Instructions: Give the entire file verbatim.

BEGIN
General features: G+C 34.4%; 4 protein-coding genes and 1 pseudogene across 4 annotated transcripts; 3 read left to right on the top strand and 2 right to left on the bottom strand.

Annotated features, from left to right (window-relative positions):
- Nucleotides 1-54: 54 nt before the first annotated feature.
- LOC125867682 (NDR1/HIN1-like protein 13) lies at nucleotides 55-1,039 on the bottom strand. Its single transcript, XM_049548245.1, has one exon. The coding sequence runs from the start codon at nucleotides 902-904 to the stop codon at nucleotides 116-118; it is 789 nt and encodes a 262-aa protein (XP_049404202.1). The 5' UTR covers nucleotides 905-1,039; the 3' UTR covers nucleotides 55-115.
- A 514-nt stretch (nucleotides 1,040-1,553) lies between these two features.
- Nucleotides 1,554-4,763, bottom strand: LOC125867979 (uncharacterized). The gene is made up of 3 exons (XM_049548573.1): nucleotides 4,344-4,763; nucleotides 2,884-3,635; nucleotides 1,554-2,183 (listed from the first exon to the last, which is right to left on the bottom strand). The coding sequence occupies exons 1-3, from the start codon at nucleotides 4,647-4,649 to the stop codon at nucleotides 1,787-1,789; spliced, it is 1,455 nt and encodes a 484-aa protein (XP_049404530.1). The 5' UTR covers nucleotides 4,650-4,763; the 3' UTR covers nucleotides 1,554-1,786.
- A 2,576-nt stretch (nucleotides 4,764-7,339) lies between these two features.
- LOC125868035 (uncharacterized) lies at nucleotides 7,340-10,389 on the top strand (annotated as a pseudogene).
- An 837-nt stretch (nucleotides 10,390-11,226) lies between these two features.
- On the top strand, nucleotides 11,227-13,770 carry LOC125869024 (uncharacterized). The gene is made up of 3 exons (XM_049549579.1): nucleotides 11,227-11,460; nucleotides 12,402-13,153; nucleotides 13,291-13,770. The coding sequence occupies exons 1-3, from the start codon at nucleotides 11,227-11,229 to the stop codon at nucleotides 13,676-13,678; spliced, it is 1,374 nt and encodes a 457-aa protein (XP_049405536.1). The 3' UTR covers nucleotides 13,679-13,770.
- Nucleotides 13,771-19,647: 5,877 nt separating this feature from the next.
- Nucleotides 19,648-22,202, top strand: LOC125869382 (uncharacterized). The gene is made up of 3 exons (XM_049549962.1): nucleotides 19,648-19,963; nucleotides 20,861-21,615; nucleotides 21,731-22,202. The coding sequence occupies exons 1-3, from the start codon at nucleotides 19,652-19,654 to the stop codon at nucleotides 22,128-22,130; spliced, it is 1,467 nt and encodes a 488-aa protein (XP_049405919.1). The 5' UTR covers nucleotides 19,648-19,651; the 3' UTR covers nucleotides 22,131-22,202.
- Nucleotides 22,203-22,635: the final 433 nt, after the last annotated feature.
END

General features: G+C 34.4%; 4 protein-coding genes and 1 pseudogene across 4 annotated transcripts; 3 read left to right on the top strand and 2 right to left on the bottom strand.

Annotated features, from left to right (window-relative positions):
- Nucleotides 1-54: 54 nt before the first annotated feature.
- LOC125867682 (NDR1/HIN1-like protein 13) lies at nucleotides 55-1,039 on the bottom strand. Its single transcript, XM_049548245.1, has one exon. The coding sequence runs from the start codon at nucleotides 902-904 to the stop codon at nucleotides 116-118; it is 789 nt and encodes a 262-aa protein (XP_049404202.1). The 5' UTR covers nucleotides 905-1,039; the 3' UTR covers nucleotides 55-115.
- A 514-nt stretch (nucleotides 1,040-1,553) lies between these two features.
- Nucleotides 1,554-4,763, bottom strand: LOC125867979 (uncharacterized). The gene is made up of 3 exons (XM_049548573.1): nucleotides 4,344-4,763; nucleotides 2,884-3,635; nucleotides 1,554-2,183 (listed from the first exon to the last, which is right to left on the bottom strand). The coding sequence occupies exons 1-3, from the start codon at nucleotides 4,647-4,649 to the stop codon at nucleotides 1,787-1,789; spliced, it is 1,455 nt and encodes a 484-aa protein (XP_049404530.1). The 5' UTR covers nucleotides 4,650-4,763; the 3' UTR covers nucleotides 1,554-1,786.
- A 2,576-nt stretch (nucleotides 4,764-7,339) lies between these two features.
- LOC125868035 (uncharacterized) lies at nucleotides 7,340-10,389 on the top strand (annotated as a pseudogene).
- An 837-nt stretch (nucleotides 10,390-11,226) lies between these two features.
- On the top strand, nucleotides 11,227-13,770 carry LOC125869024 (uncharacterized). The gene is made up of 3 exons (XM_049549579.1): nucleotides 11,227-11,460; nucleotides 12,402-13,153; nucleotides 13,291-13,770. The coding sequence occupies exons 1-3, from the start codon at nucleotides 11,227-11,229 to the stop codon at nucleotides 13,676-13,678; spliced, it is 1,374 nt and encodes a 457-aa protein (XP_049405536.1). The 3' UTR covers nucleotides 13,679-13,770.
- Nucleotides 13,771-19,647: 5,877 nt separating this feature from the next.
- Nucleotides 19,648-22,202, top strand: LOC125869382 (uncharacterized). The gene is made up of 3 exons (XM_049549962.1): nucleotides 19,648-19,963; nucleotides 20,861-21,615; nucleotides 21,731-22,202. The coding sequence occupies exons 1-3, from the start codon at nucleotides 19,652-19,654 to the stop codon at nucleotides 22,128-22,130; spliced, it is 1,467 nt and encodes a 488-aa protein (XP_049405919.1). The 5' UTR covers nucleotides 19,648-19,651; the 3' UTR covers nucleotides 22,131-22,202.
- Nucleotides 22,203-22,635: the final 433 nt, after the last annotated feature.